Last night, I attended my first Biznik event in Seattle. It was focused on The Power of Pull: How Small Moves, Smartly Made, Can Set Big Things in Motion, a new business book by John Hagel and John Seeley Brown (abbreviated in Tweets as JSB). I haven't read the book yet, but I'm very much looking forward to it.
Hagel and JSB had some solid information to share on the power of pull and what draws people together, whether it be through the medium of social media or in other life channels, including my favorite tidbit of the evening: passion begets passion. Passionate people seek each other out. (To which I added my own geeky insight: visit any Trekkie convention for proof!)
However, one of their insights made me a bit tetchy. The statement was made that the educational system in this country is steadfastly designed to squash creativity. Heads nodded, and the conversation continued, as if the statement were an accepted truth, such as "we all pay taxes" or "no one trusts Congress."
As a student who was always encouraged and challenged by nearly every teacher, professor and trainer that I've ever come in contact with and as a former devoted writer of high school textbooks, I was taken aback at the universal acceptance of this statement. Is this truly an accepted truth? I had always assumed that those who'd muttered this type of educational put-down were those whose thinking was either so far outside the norm as to be disruptive to the learning of others--a select few. Does everyone really believe this, or is it just something that no one bothers to argue with? Was everyone other than me treated with disrespect by every teacher? Was no one else encouraged to think critically, to push themselves, to be creative and rewarded for doing so?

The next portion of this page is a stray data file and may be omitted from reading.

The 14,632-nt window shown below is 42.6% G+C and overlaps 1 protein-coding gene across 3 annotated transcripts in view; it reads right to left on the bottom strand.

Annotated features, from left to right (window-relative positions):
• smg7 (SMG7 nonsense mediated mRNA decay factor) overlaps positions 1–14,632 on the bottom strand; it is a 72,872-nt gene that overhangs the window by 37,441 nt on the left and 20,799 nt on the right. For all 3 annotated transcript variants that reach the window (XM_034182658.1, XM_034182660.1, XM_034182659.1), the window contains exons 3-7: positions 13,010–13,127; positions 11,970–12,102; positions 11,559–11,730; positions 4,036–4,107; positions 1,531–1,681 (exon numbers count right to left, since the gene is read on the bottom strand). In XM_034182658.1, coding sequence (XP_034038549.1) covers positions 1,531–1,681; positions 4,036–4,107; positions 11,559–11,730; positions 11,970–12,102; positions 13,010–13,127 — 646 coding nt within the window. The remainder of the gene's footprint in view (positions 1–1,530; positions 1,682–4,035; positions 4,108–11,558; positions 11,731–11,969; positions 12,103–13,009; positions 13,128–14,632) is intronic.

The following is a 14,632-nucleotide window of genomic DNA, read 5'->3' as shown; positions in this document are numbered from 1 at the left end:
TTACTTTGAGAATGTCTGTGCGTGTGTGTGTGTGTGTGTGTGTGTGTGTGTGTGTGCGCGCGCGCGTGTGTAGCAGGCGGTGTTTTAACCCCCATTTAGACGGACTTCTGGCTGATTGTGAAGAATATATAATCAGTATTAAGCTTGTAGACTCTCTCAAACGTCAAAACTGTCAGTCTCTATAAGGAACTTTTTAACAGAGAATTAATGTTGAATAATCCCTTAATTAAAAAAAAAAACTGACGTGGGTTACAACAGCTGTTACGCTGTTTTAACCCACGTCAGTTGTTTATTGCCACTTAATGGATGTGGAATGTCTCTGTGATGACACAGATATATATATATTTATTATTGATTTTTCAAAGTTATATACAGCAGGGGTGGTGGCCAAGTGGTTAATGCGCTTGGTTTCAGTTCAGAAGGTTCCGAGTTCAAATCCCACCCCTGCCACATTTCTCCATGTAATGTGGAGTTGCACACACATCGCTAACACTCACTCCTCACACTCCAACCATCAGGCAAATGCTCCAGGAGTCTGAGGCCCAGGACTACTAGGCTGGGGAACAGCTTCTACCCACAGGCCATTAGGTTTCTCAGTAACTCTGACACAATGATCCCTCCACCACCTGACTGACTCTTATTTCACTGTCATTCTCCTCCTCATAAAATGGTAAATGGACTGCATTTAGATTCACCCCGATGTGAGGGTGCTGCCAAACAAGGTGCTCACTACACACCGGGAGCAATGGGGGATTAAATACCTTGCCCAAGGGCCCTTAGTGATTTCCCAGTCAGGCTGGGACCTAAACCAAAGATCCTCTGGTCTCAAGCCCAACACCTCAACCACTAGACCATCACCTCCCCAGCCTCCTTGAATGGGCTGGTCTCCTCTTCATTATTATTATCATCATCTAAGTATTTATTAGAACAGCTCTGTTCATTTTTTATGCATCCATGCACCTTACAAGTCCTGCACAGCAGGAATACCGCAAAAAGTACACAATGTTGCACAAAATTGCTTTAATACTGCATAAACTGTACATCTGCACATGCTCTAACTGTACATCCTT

I had fantastic teachers. In elementary school, they gave me extra work because I'd ace the spelling test the first time in. In middle school, they challenged me to think differently about Texas history and what a Pringles can is for. I loved high school so much I didn't want to leave: Mrs. Burrows, 9th grade English, got me so passionate about literature I found out which books the non-AP kids were reading and read all of those, too. Another one dressed up like Charles Dickens and subjected herself to our literary grilling. Mrs. Sinnamon, my beloved French teacher, got us all college-level books so we could start writing thoughtful essays and doing projects instead of just grammatical work (that was during a time when the pedagogical trend in language instruction was grammar-based, not communication-based). I still have my 12th grade British literature book to this day because the textual explorations with Mrs. Dale were what I looked forward to every day. My god, we memorized the intro to The Canterbury Tales and loved it! And Mrs. Bartlett instilled in me a deep love and appreciation of European history and art history that influenced both my French major and art history minor in college and led me to a master's degree in French literature.
I spent the first eight years of my professional career in the educational publishing industry, working as a staff French textbook writer for Holt, Rhinehart and Winston, textbook sales to high school teachers at Heinle & Heinle and then an English and grammar editor at McDougal Littell. Every staff member I worked with was a former teacher, driven by passion to create classroom materials to help busy teachers to inspire students to creativity. At Holt, the French department was a small team of devoted former teachers, all seeking to make the classroom fun for students and instructors. We'd spend staff meetings arguing the grammar/rote versus communication approach for the textbook series we were scoping. At McDougal, I proofed samples of real student sample essays showing innovative approaches to the literature and critical thinking skills, encouraging student to not just grasp the story but offer and support personal insights on its message.
In my experience, dedicated teachers, both in the classroom and writing textbooks, are what has helped form our educational institutions. And there are a lot of dedicated teachers out there. I know; I've worked with dozens of them. I'm not claiming that every school or every teacher is perfect. I've no doubt there are some bad apples out there. So I wonder: is the institution really all that broken, or are there just some bad teachers out there?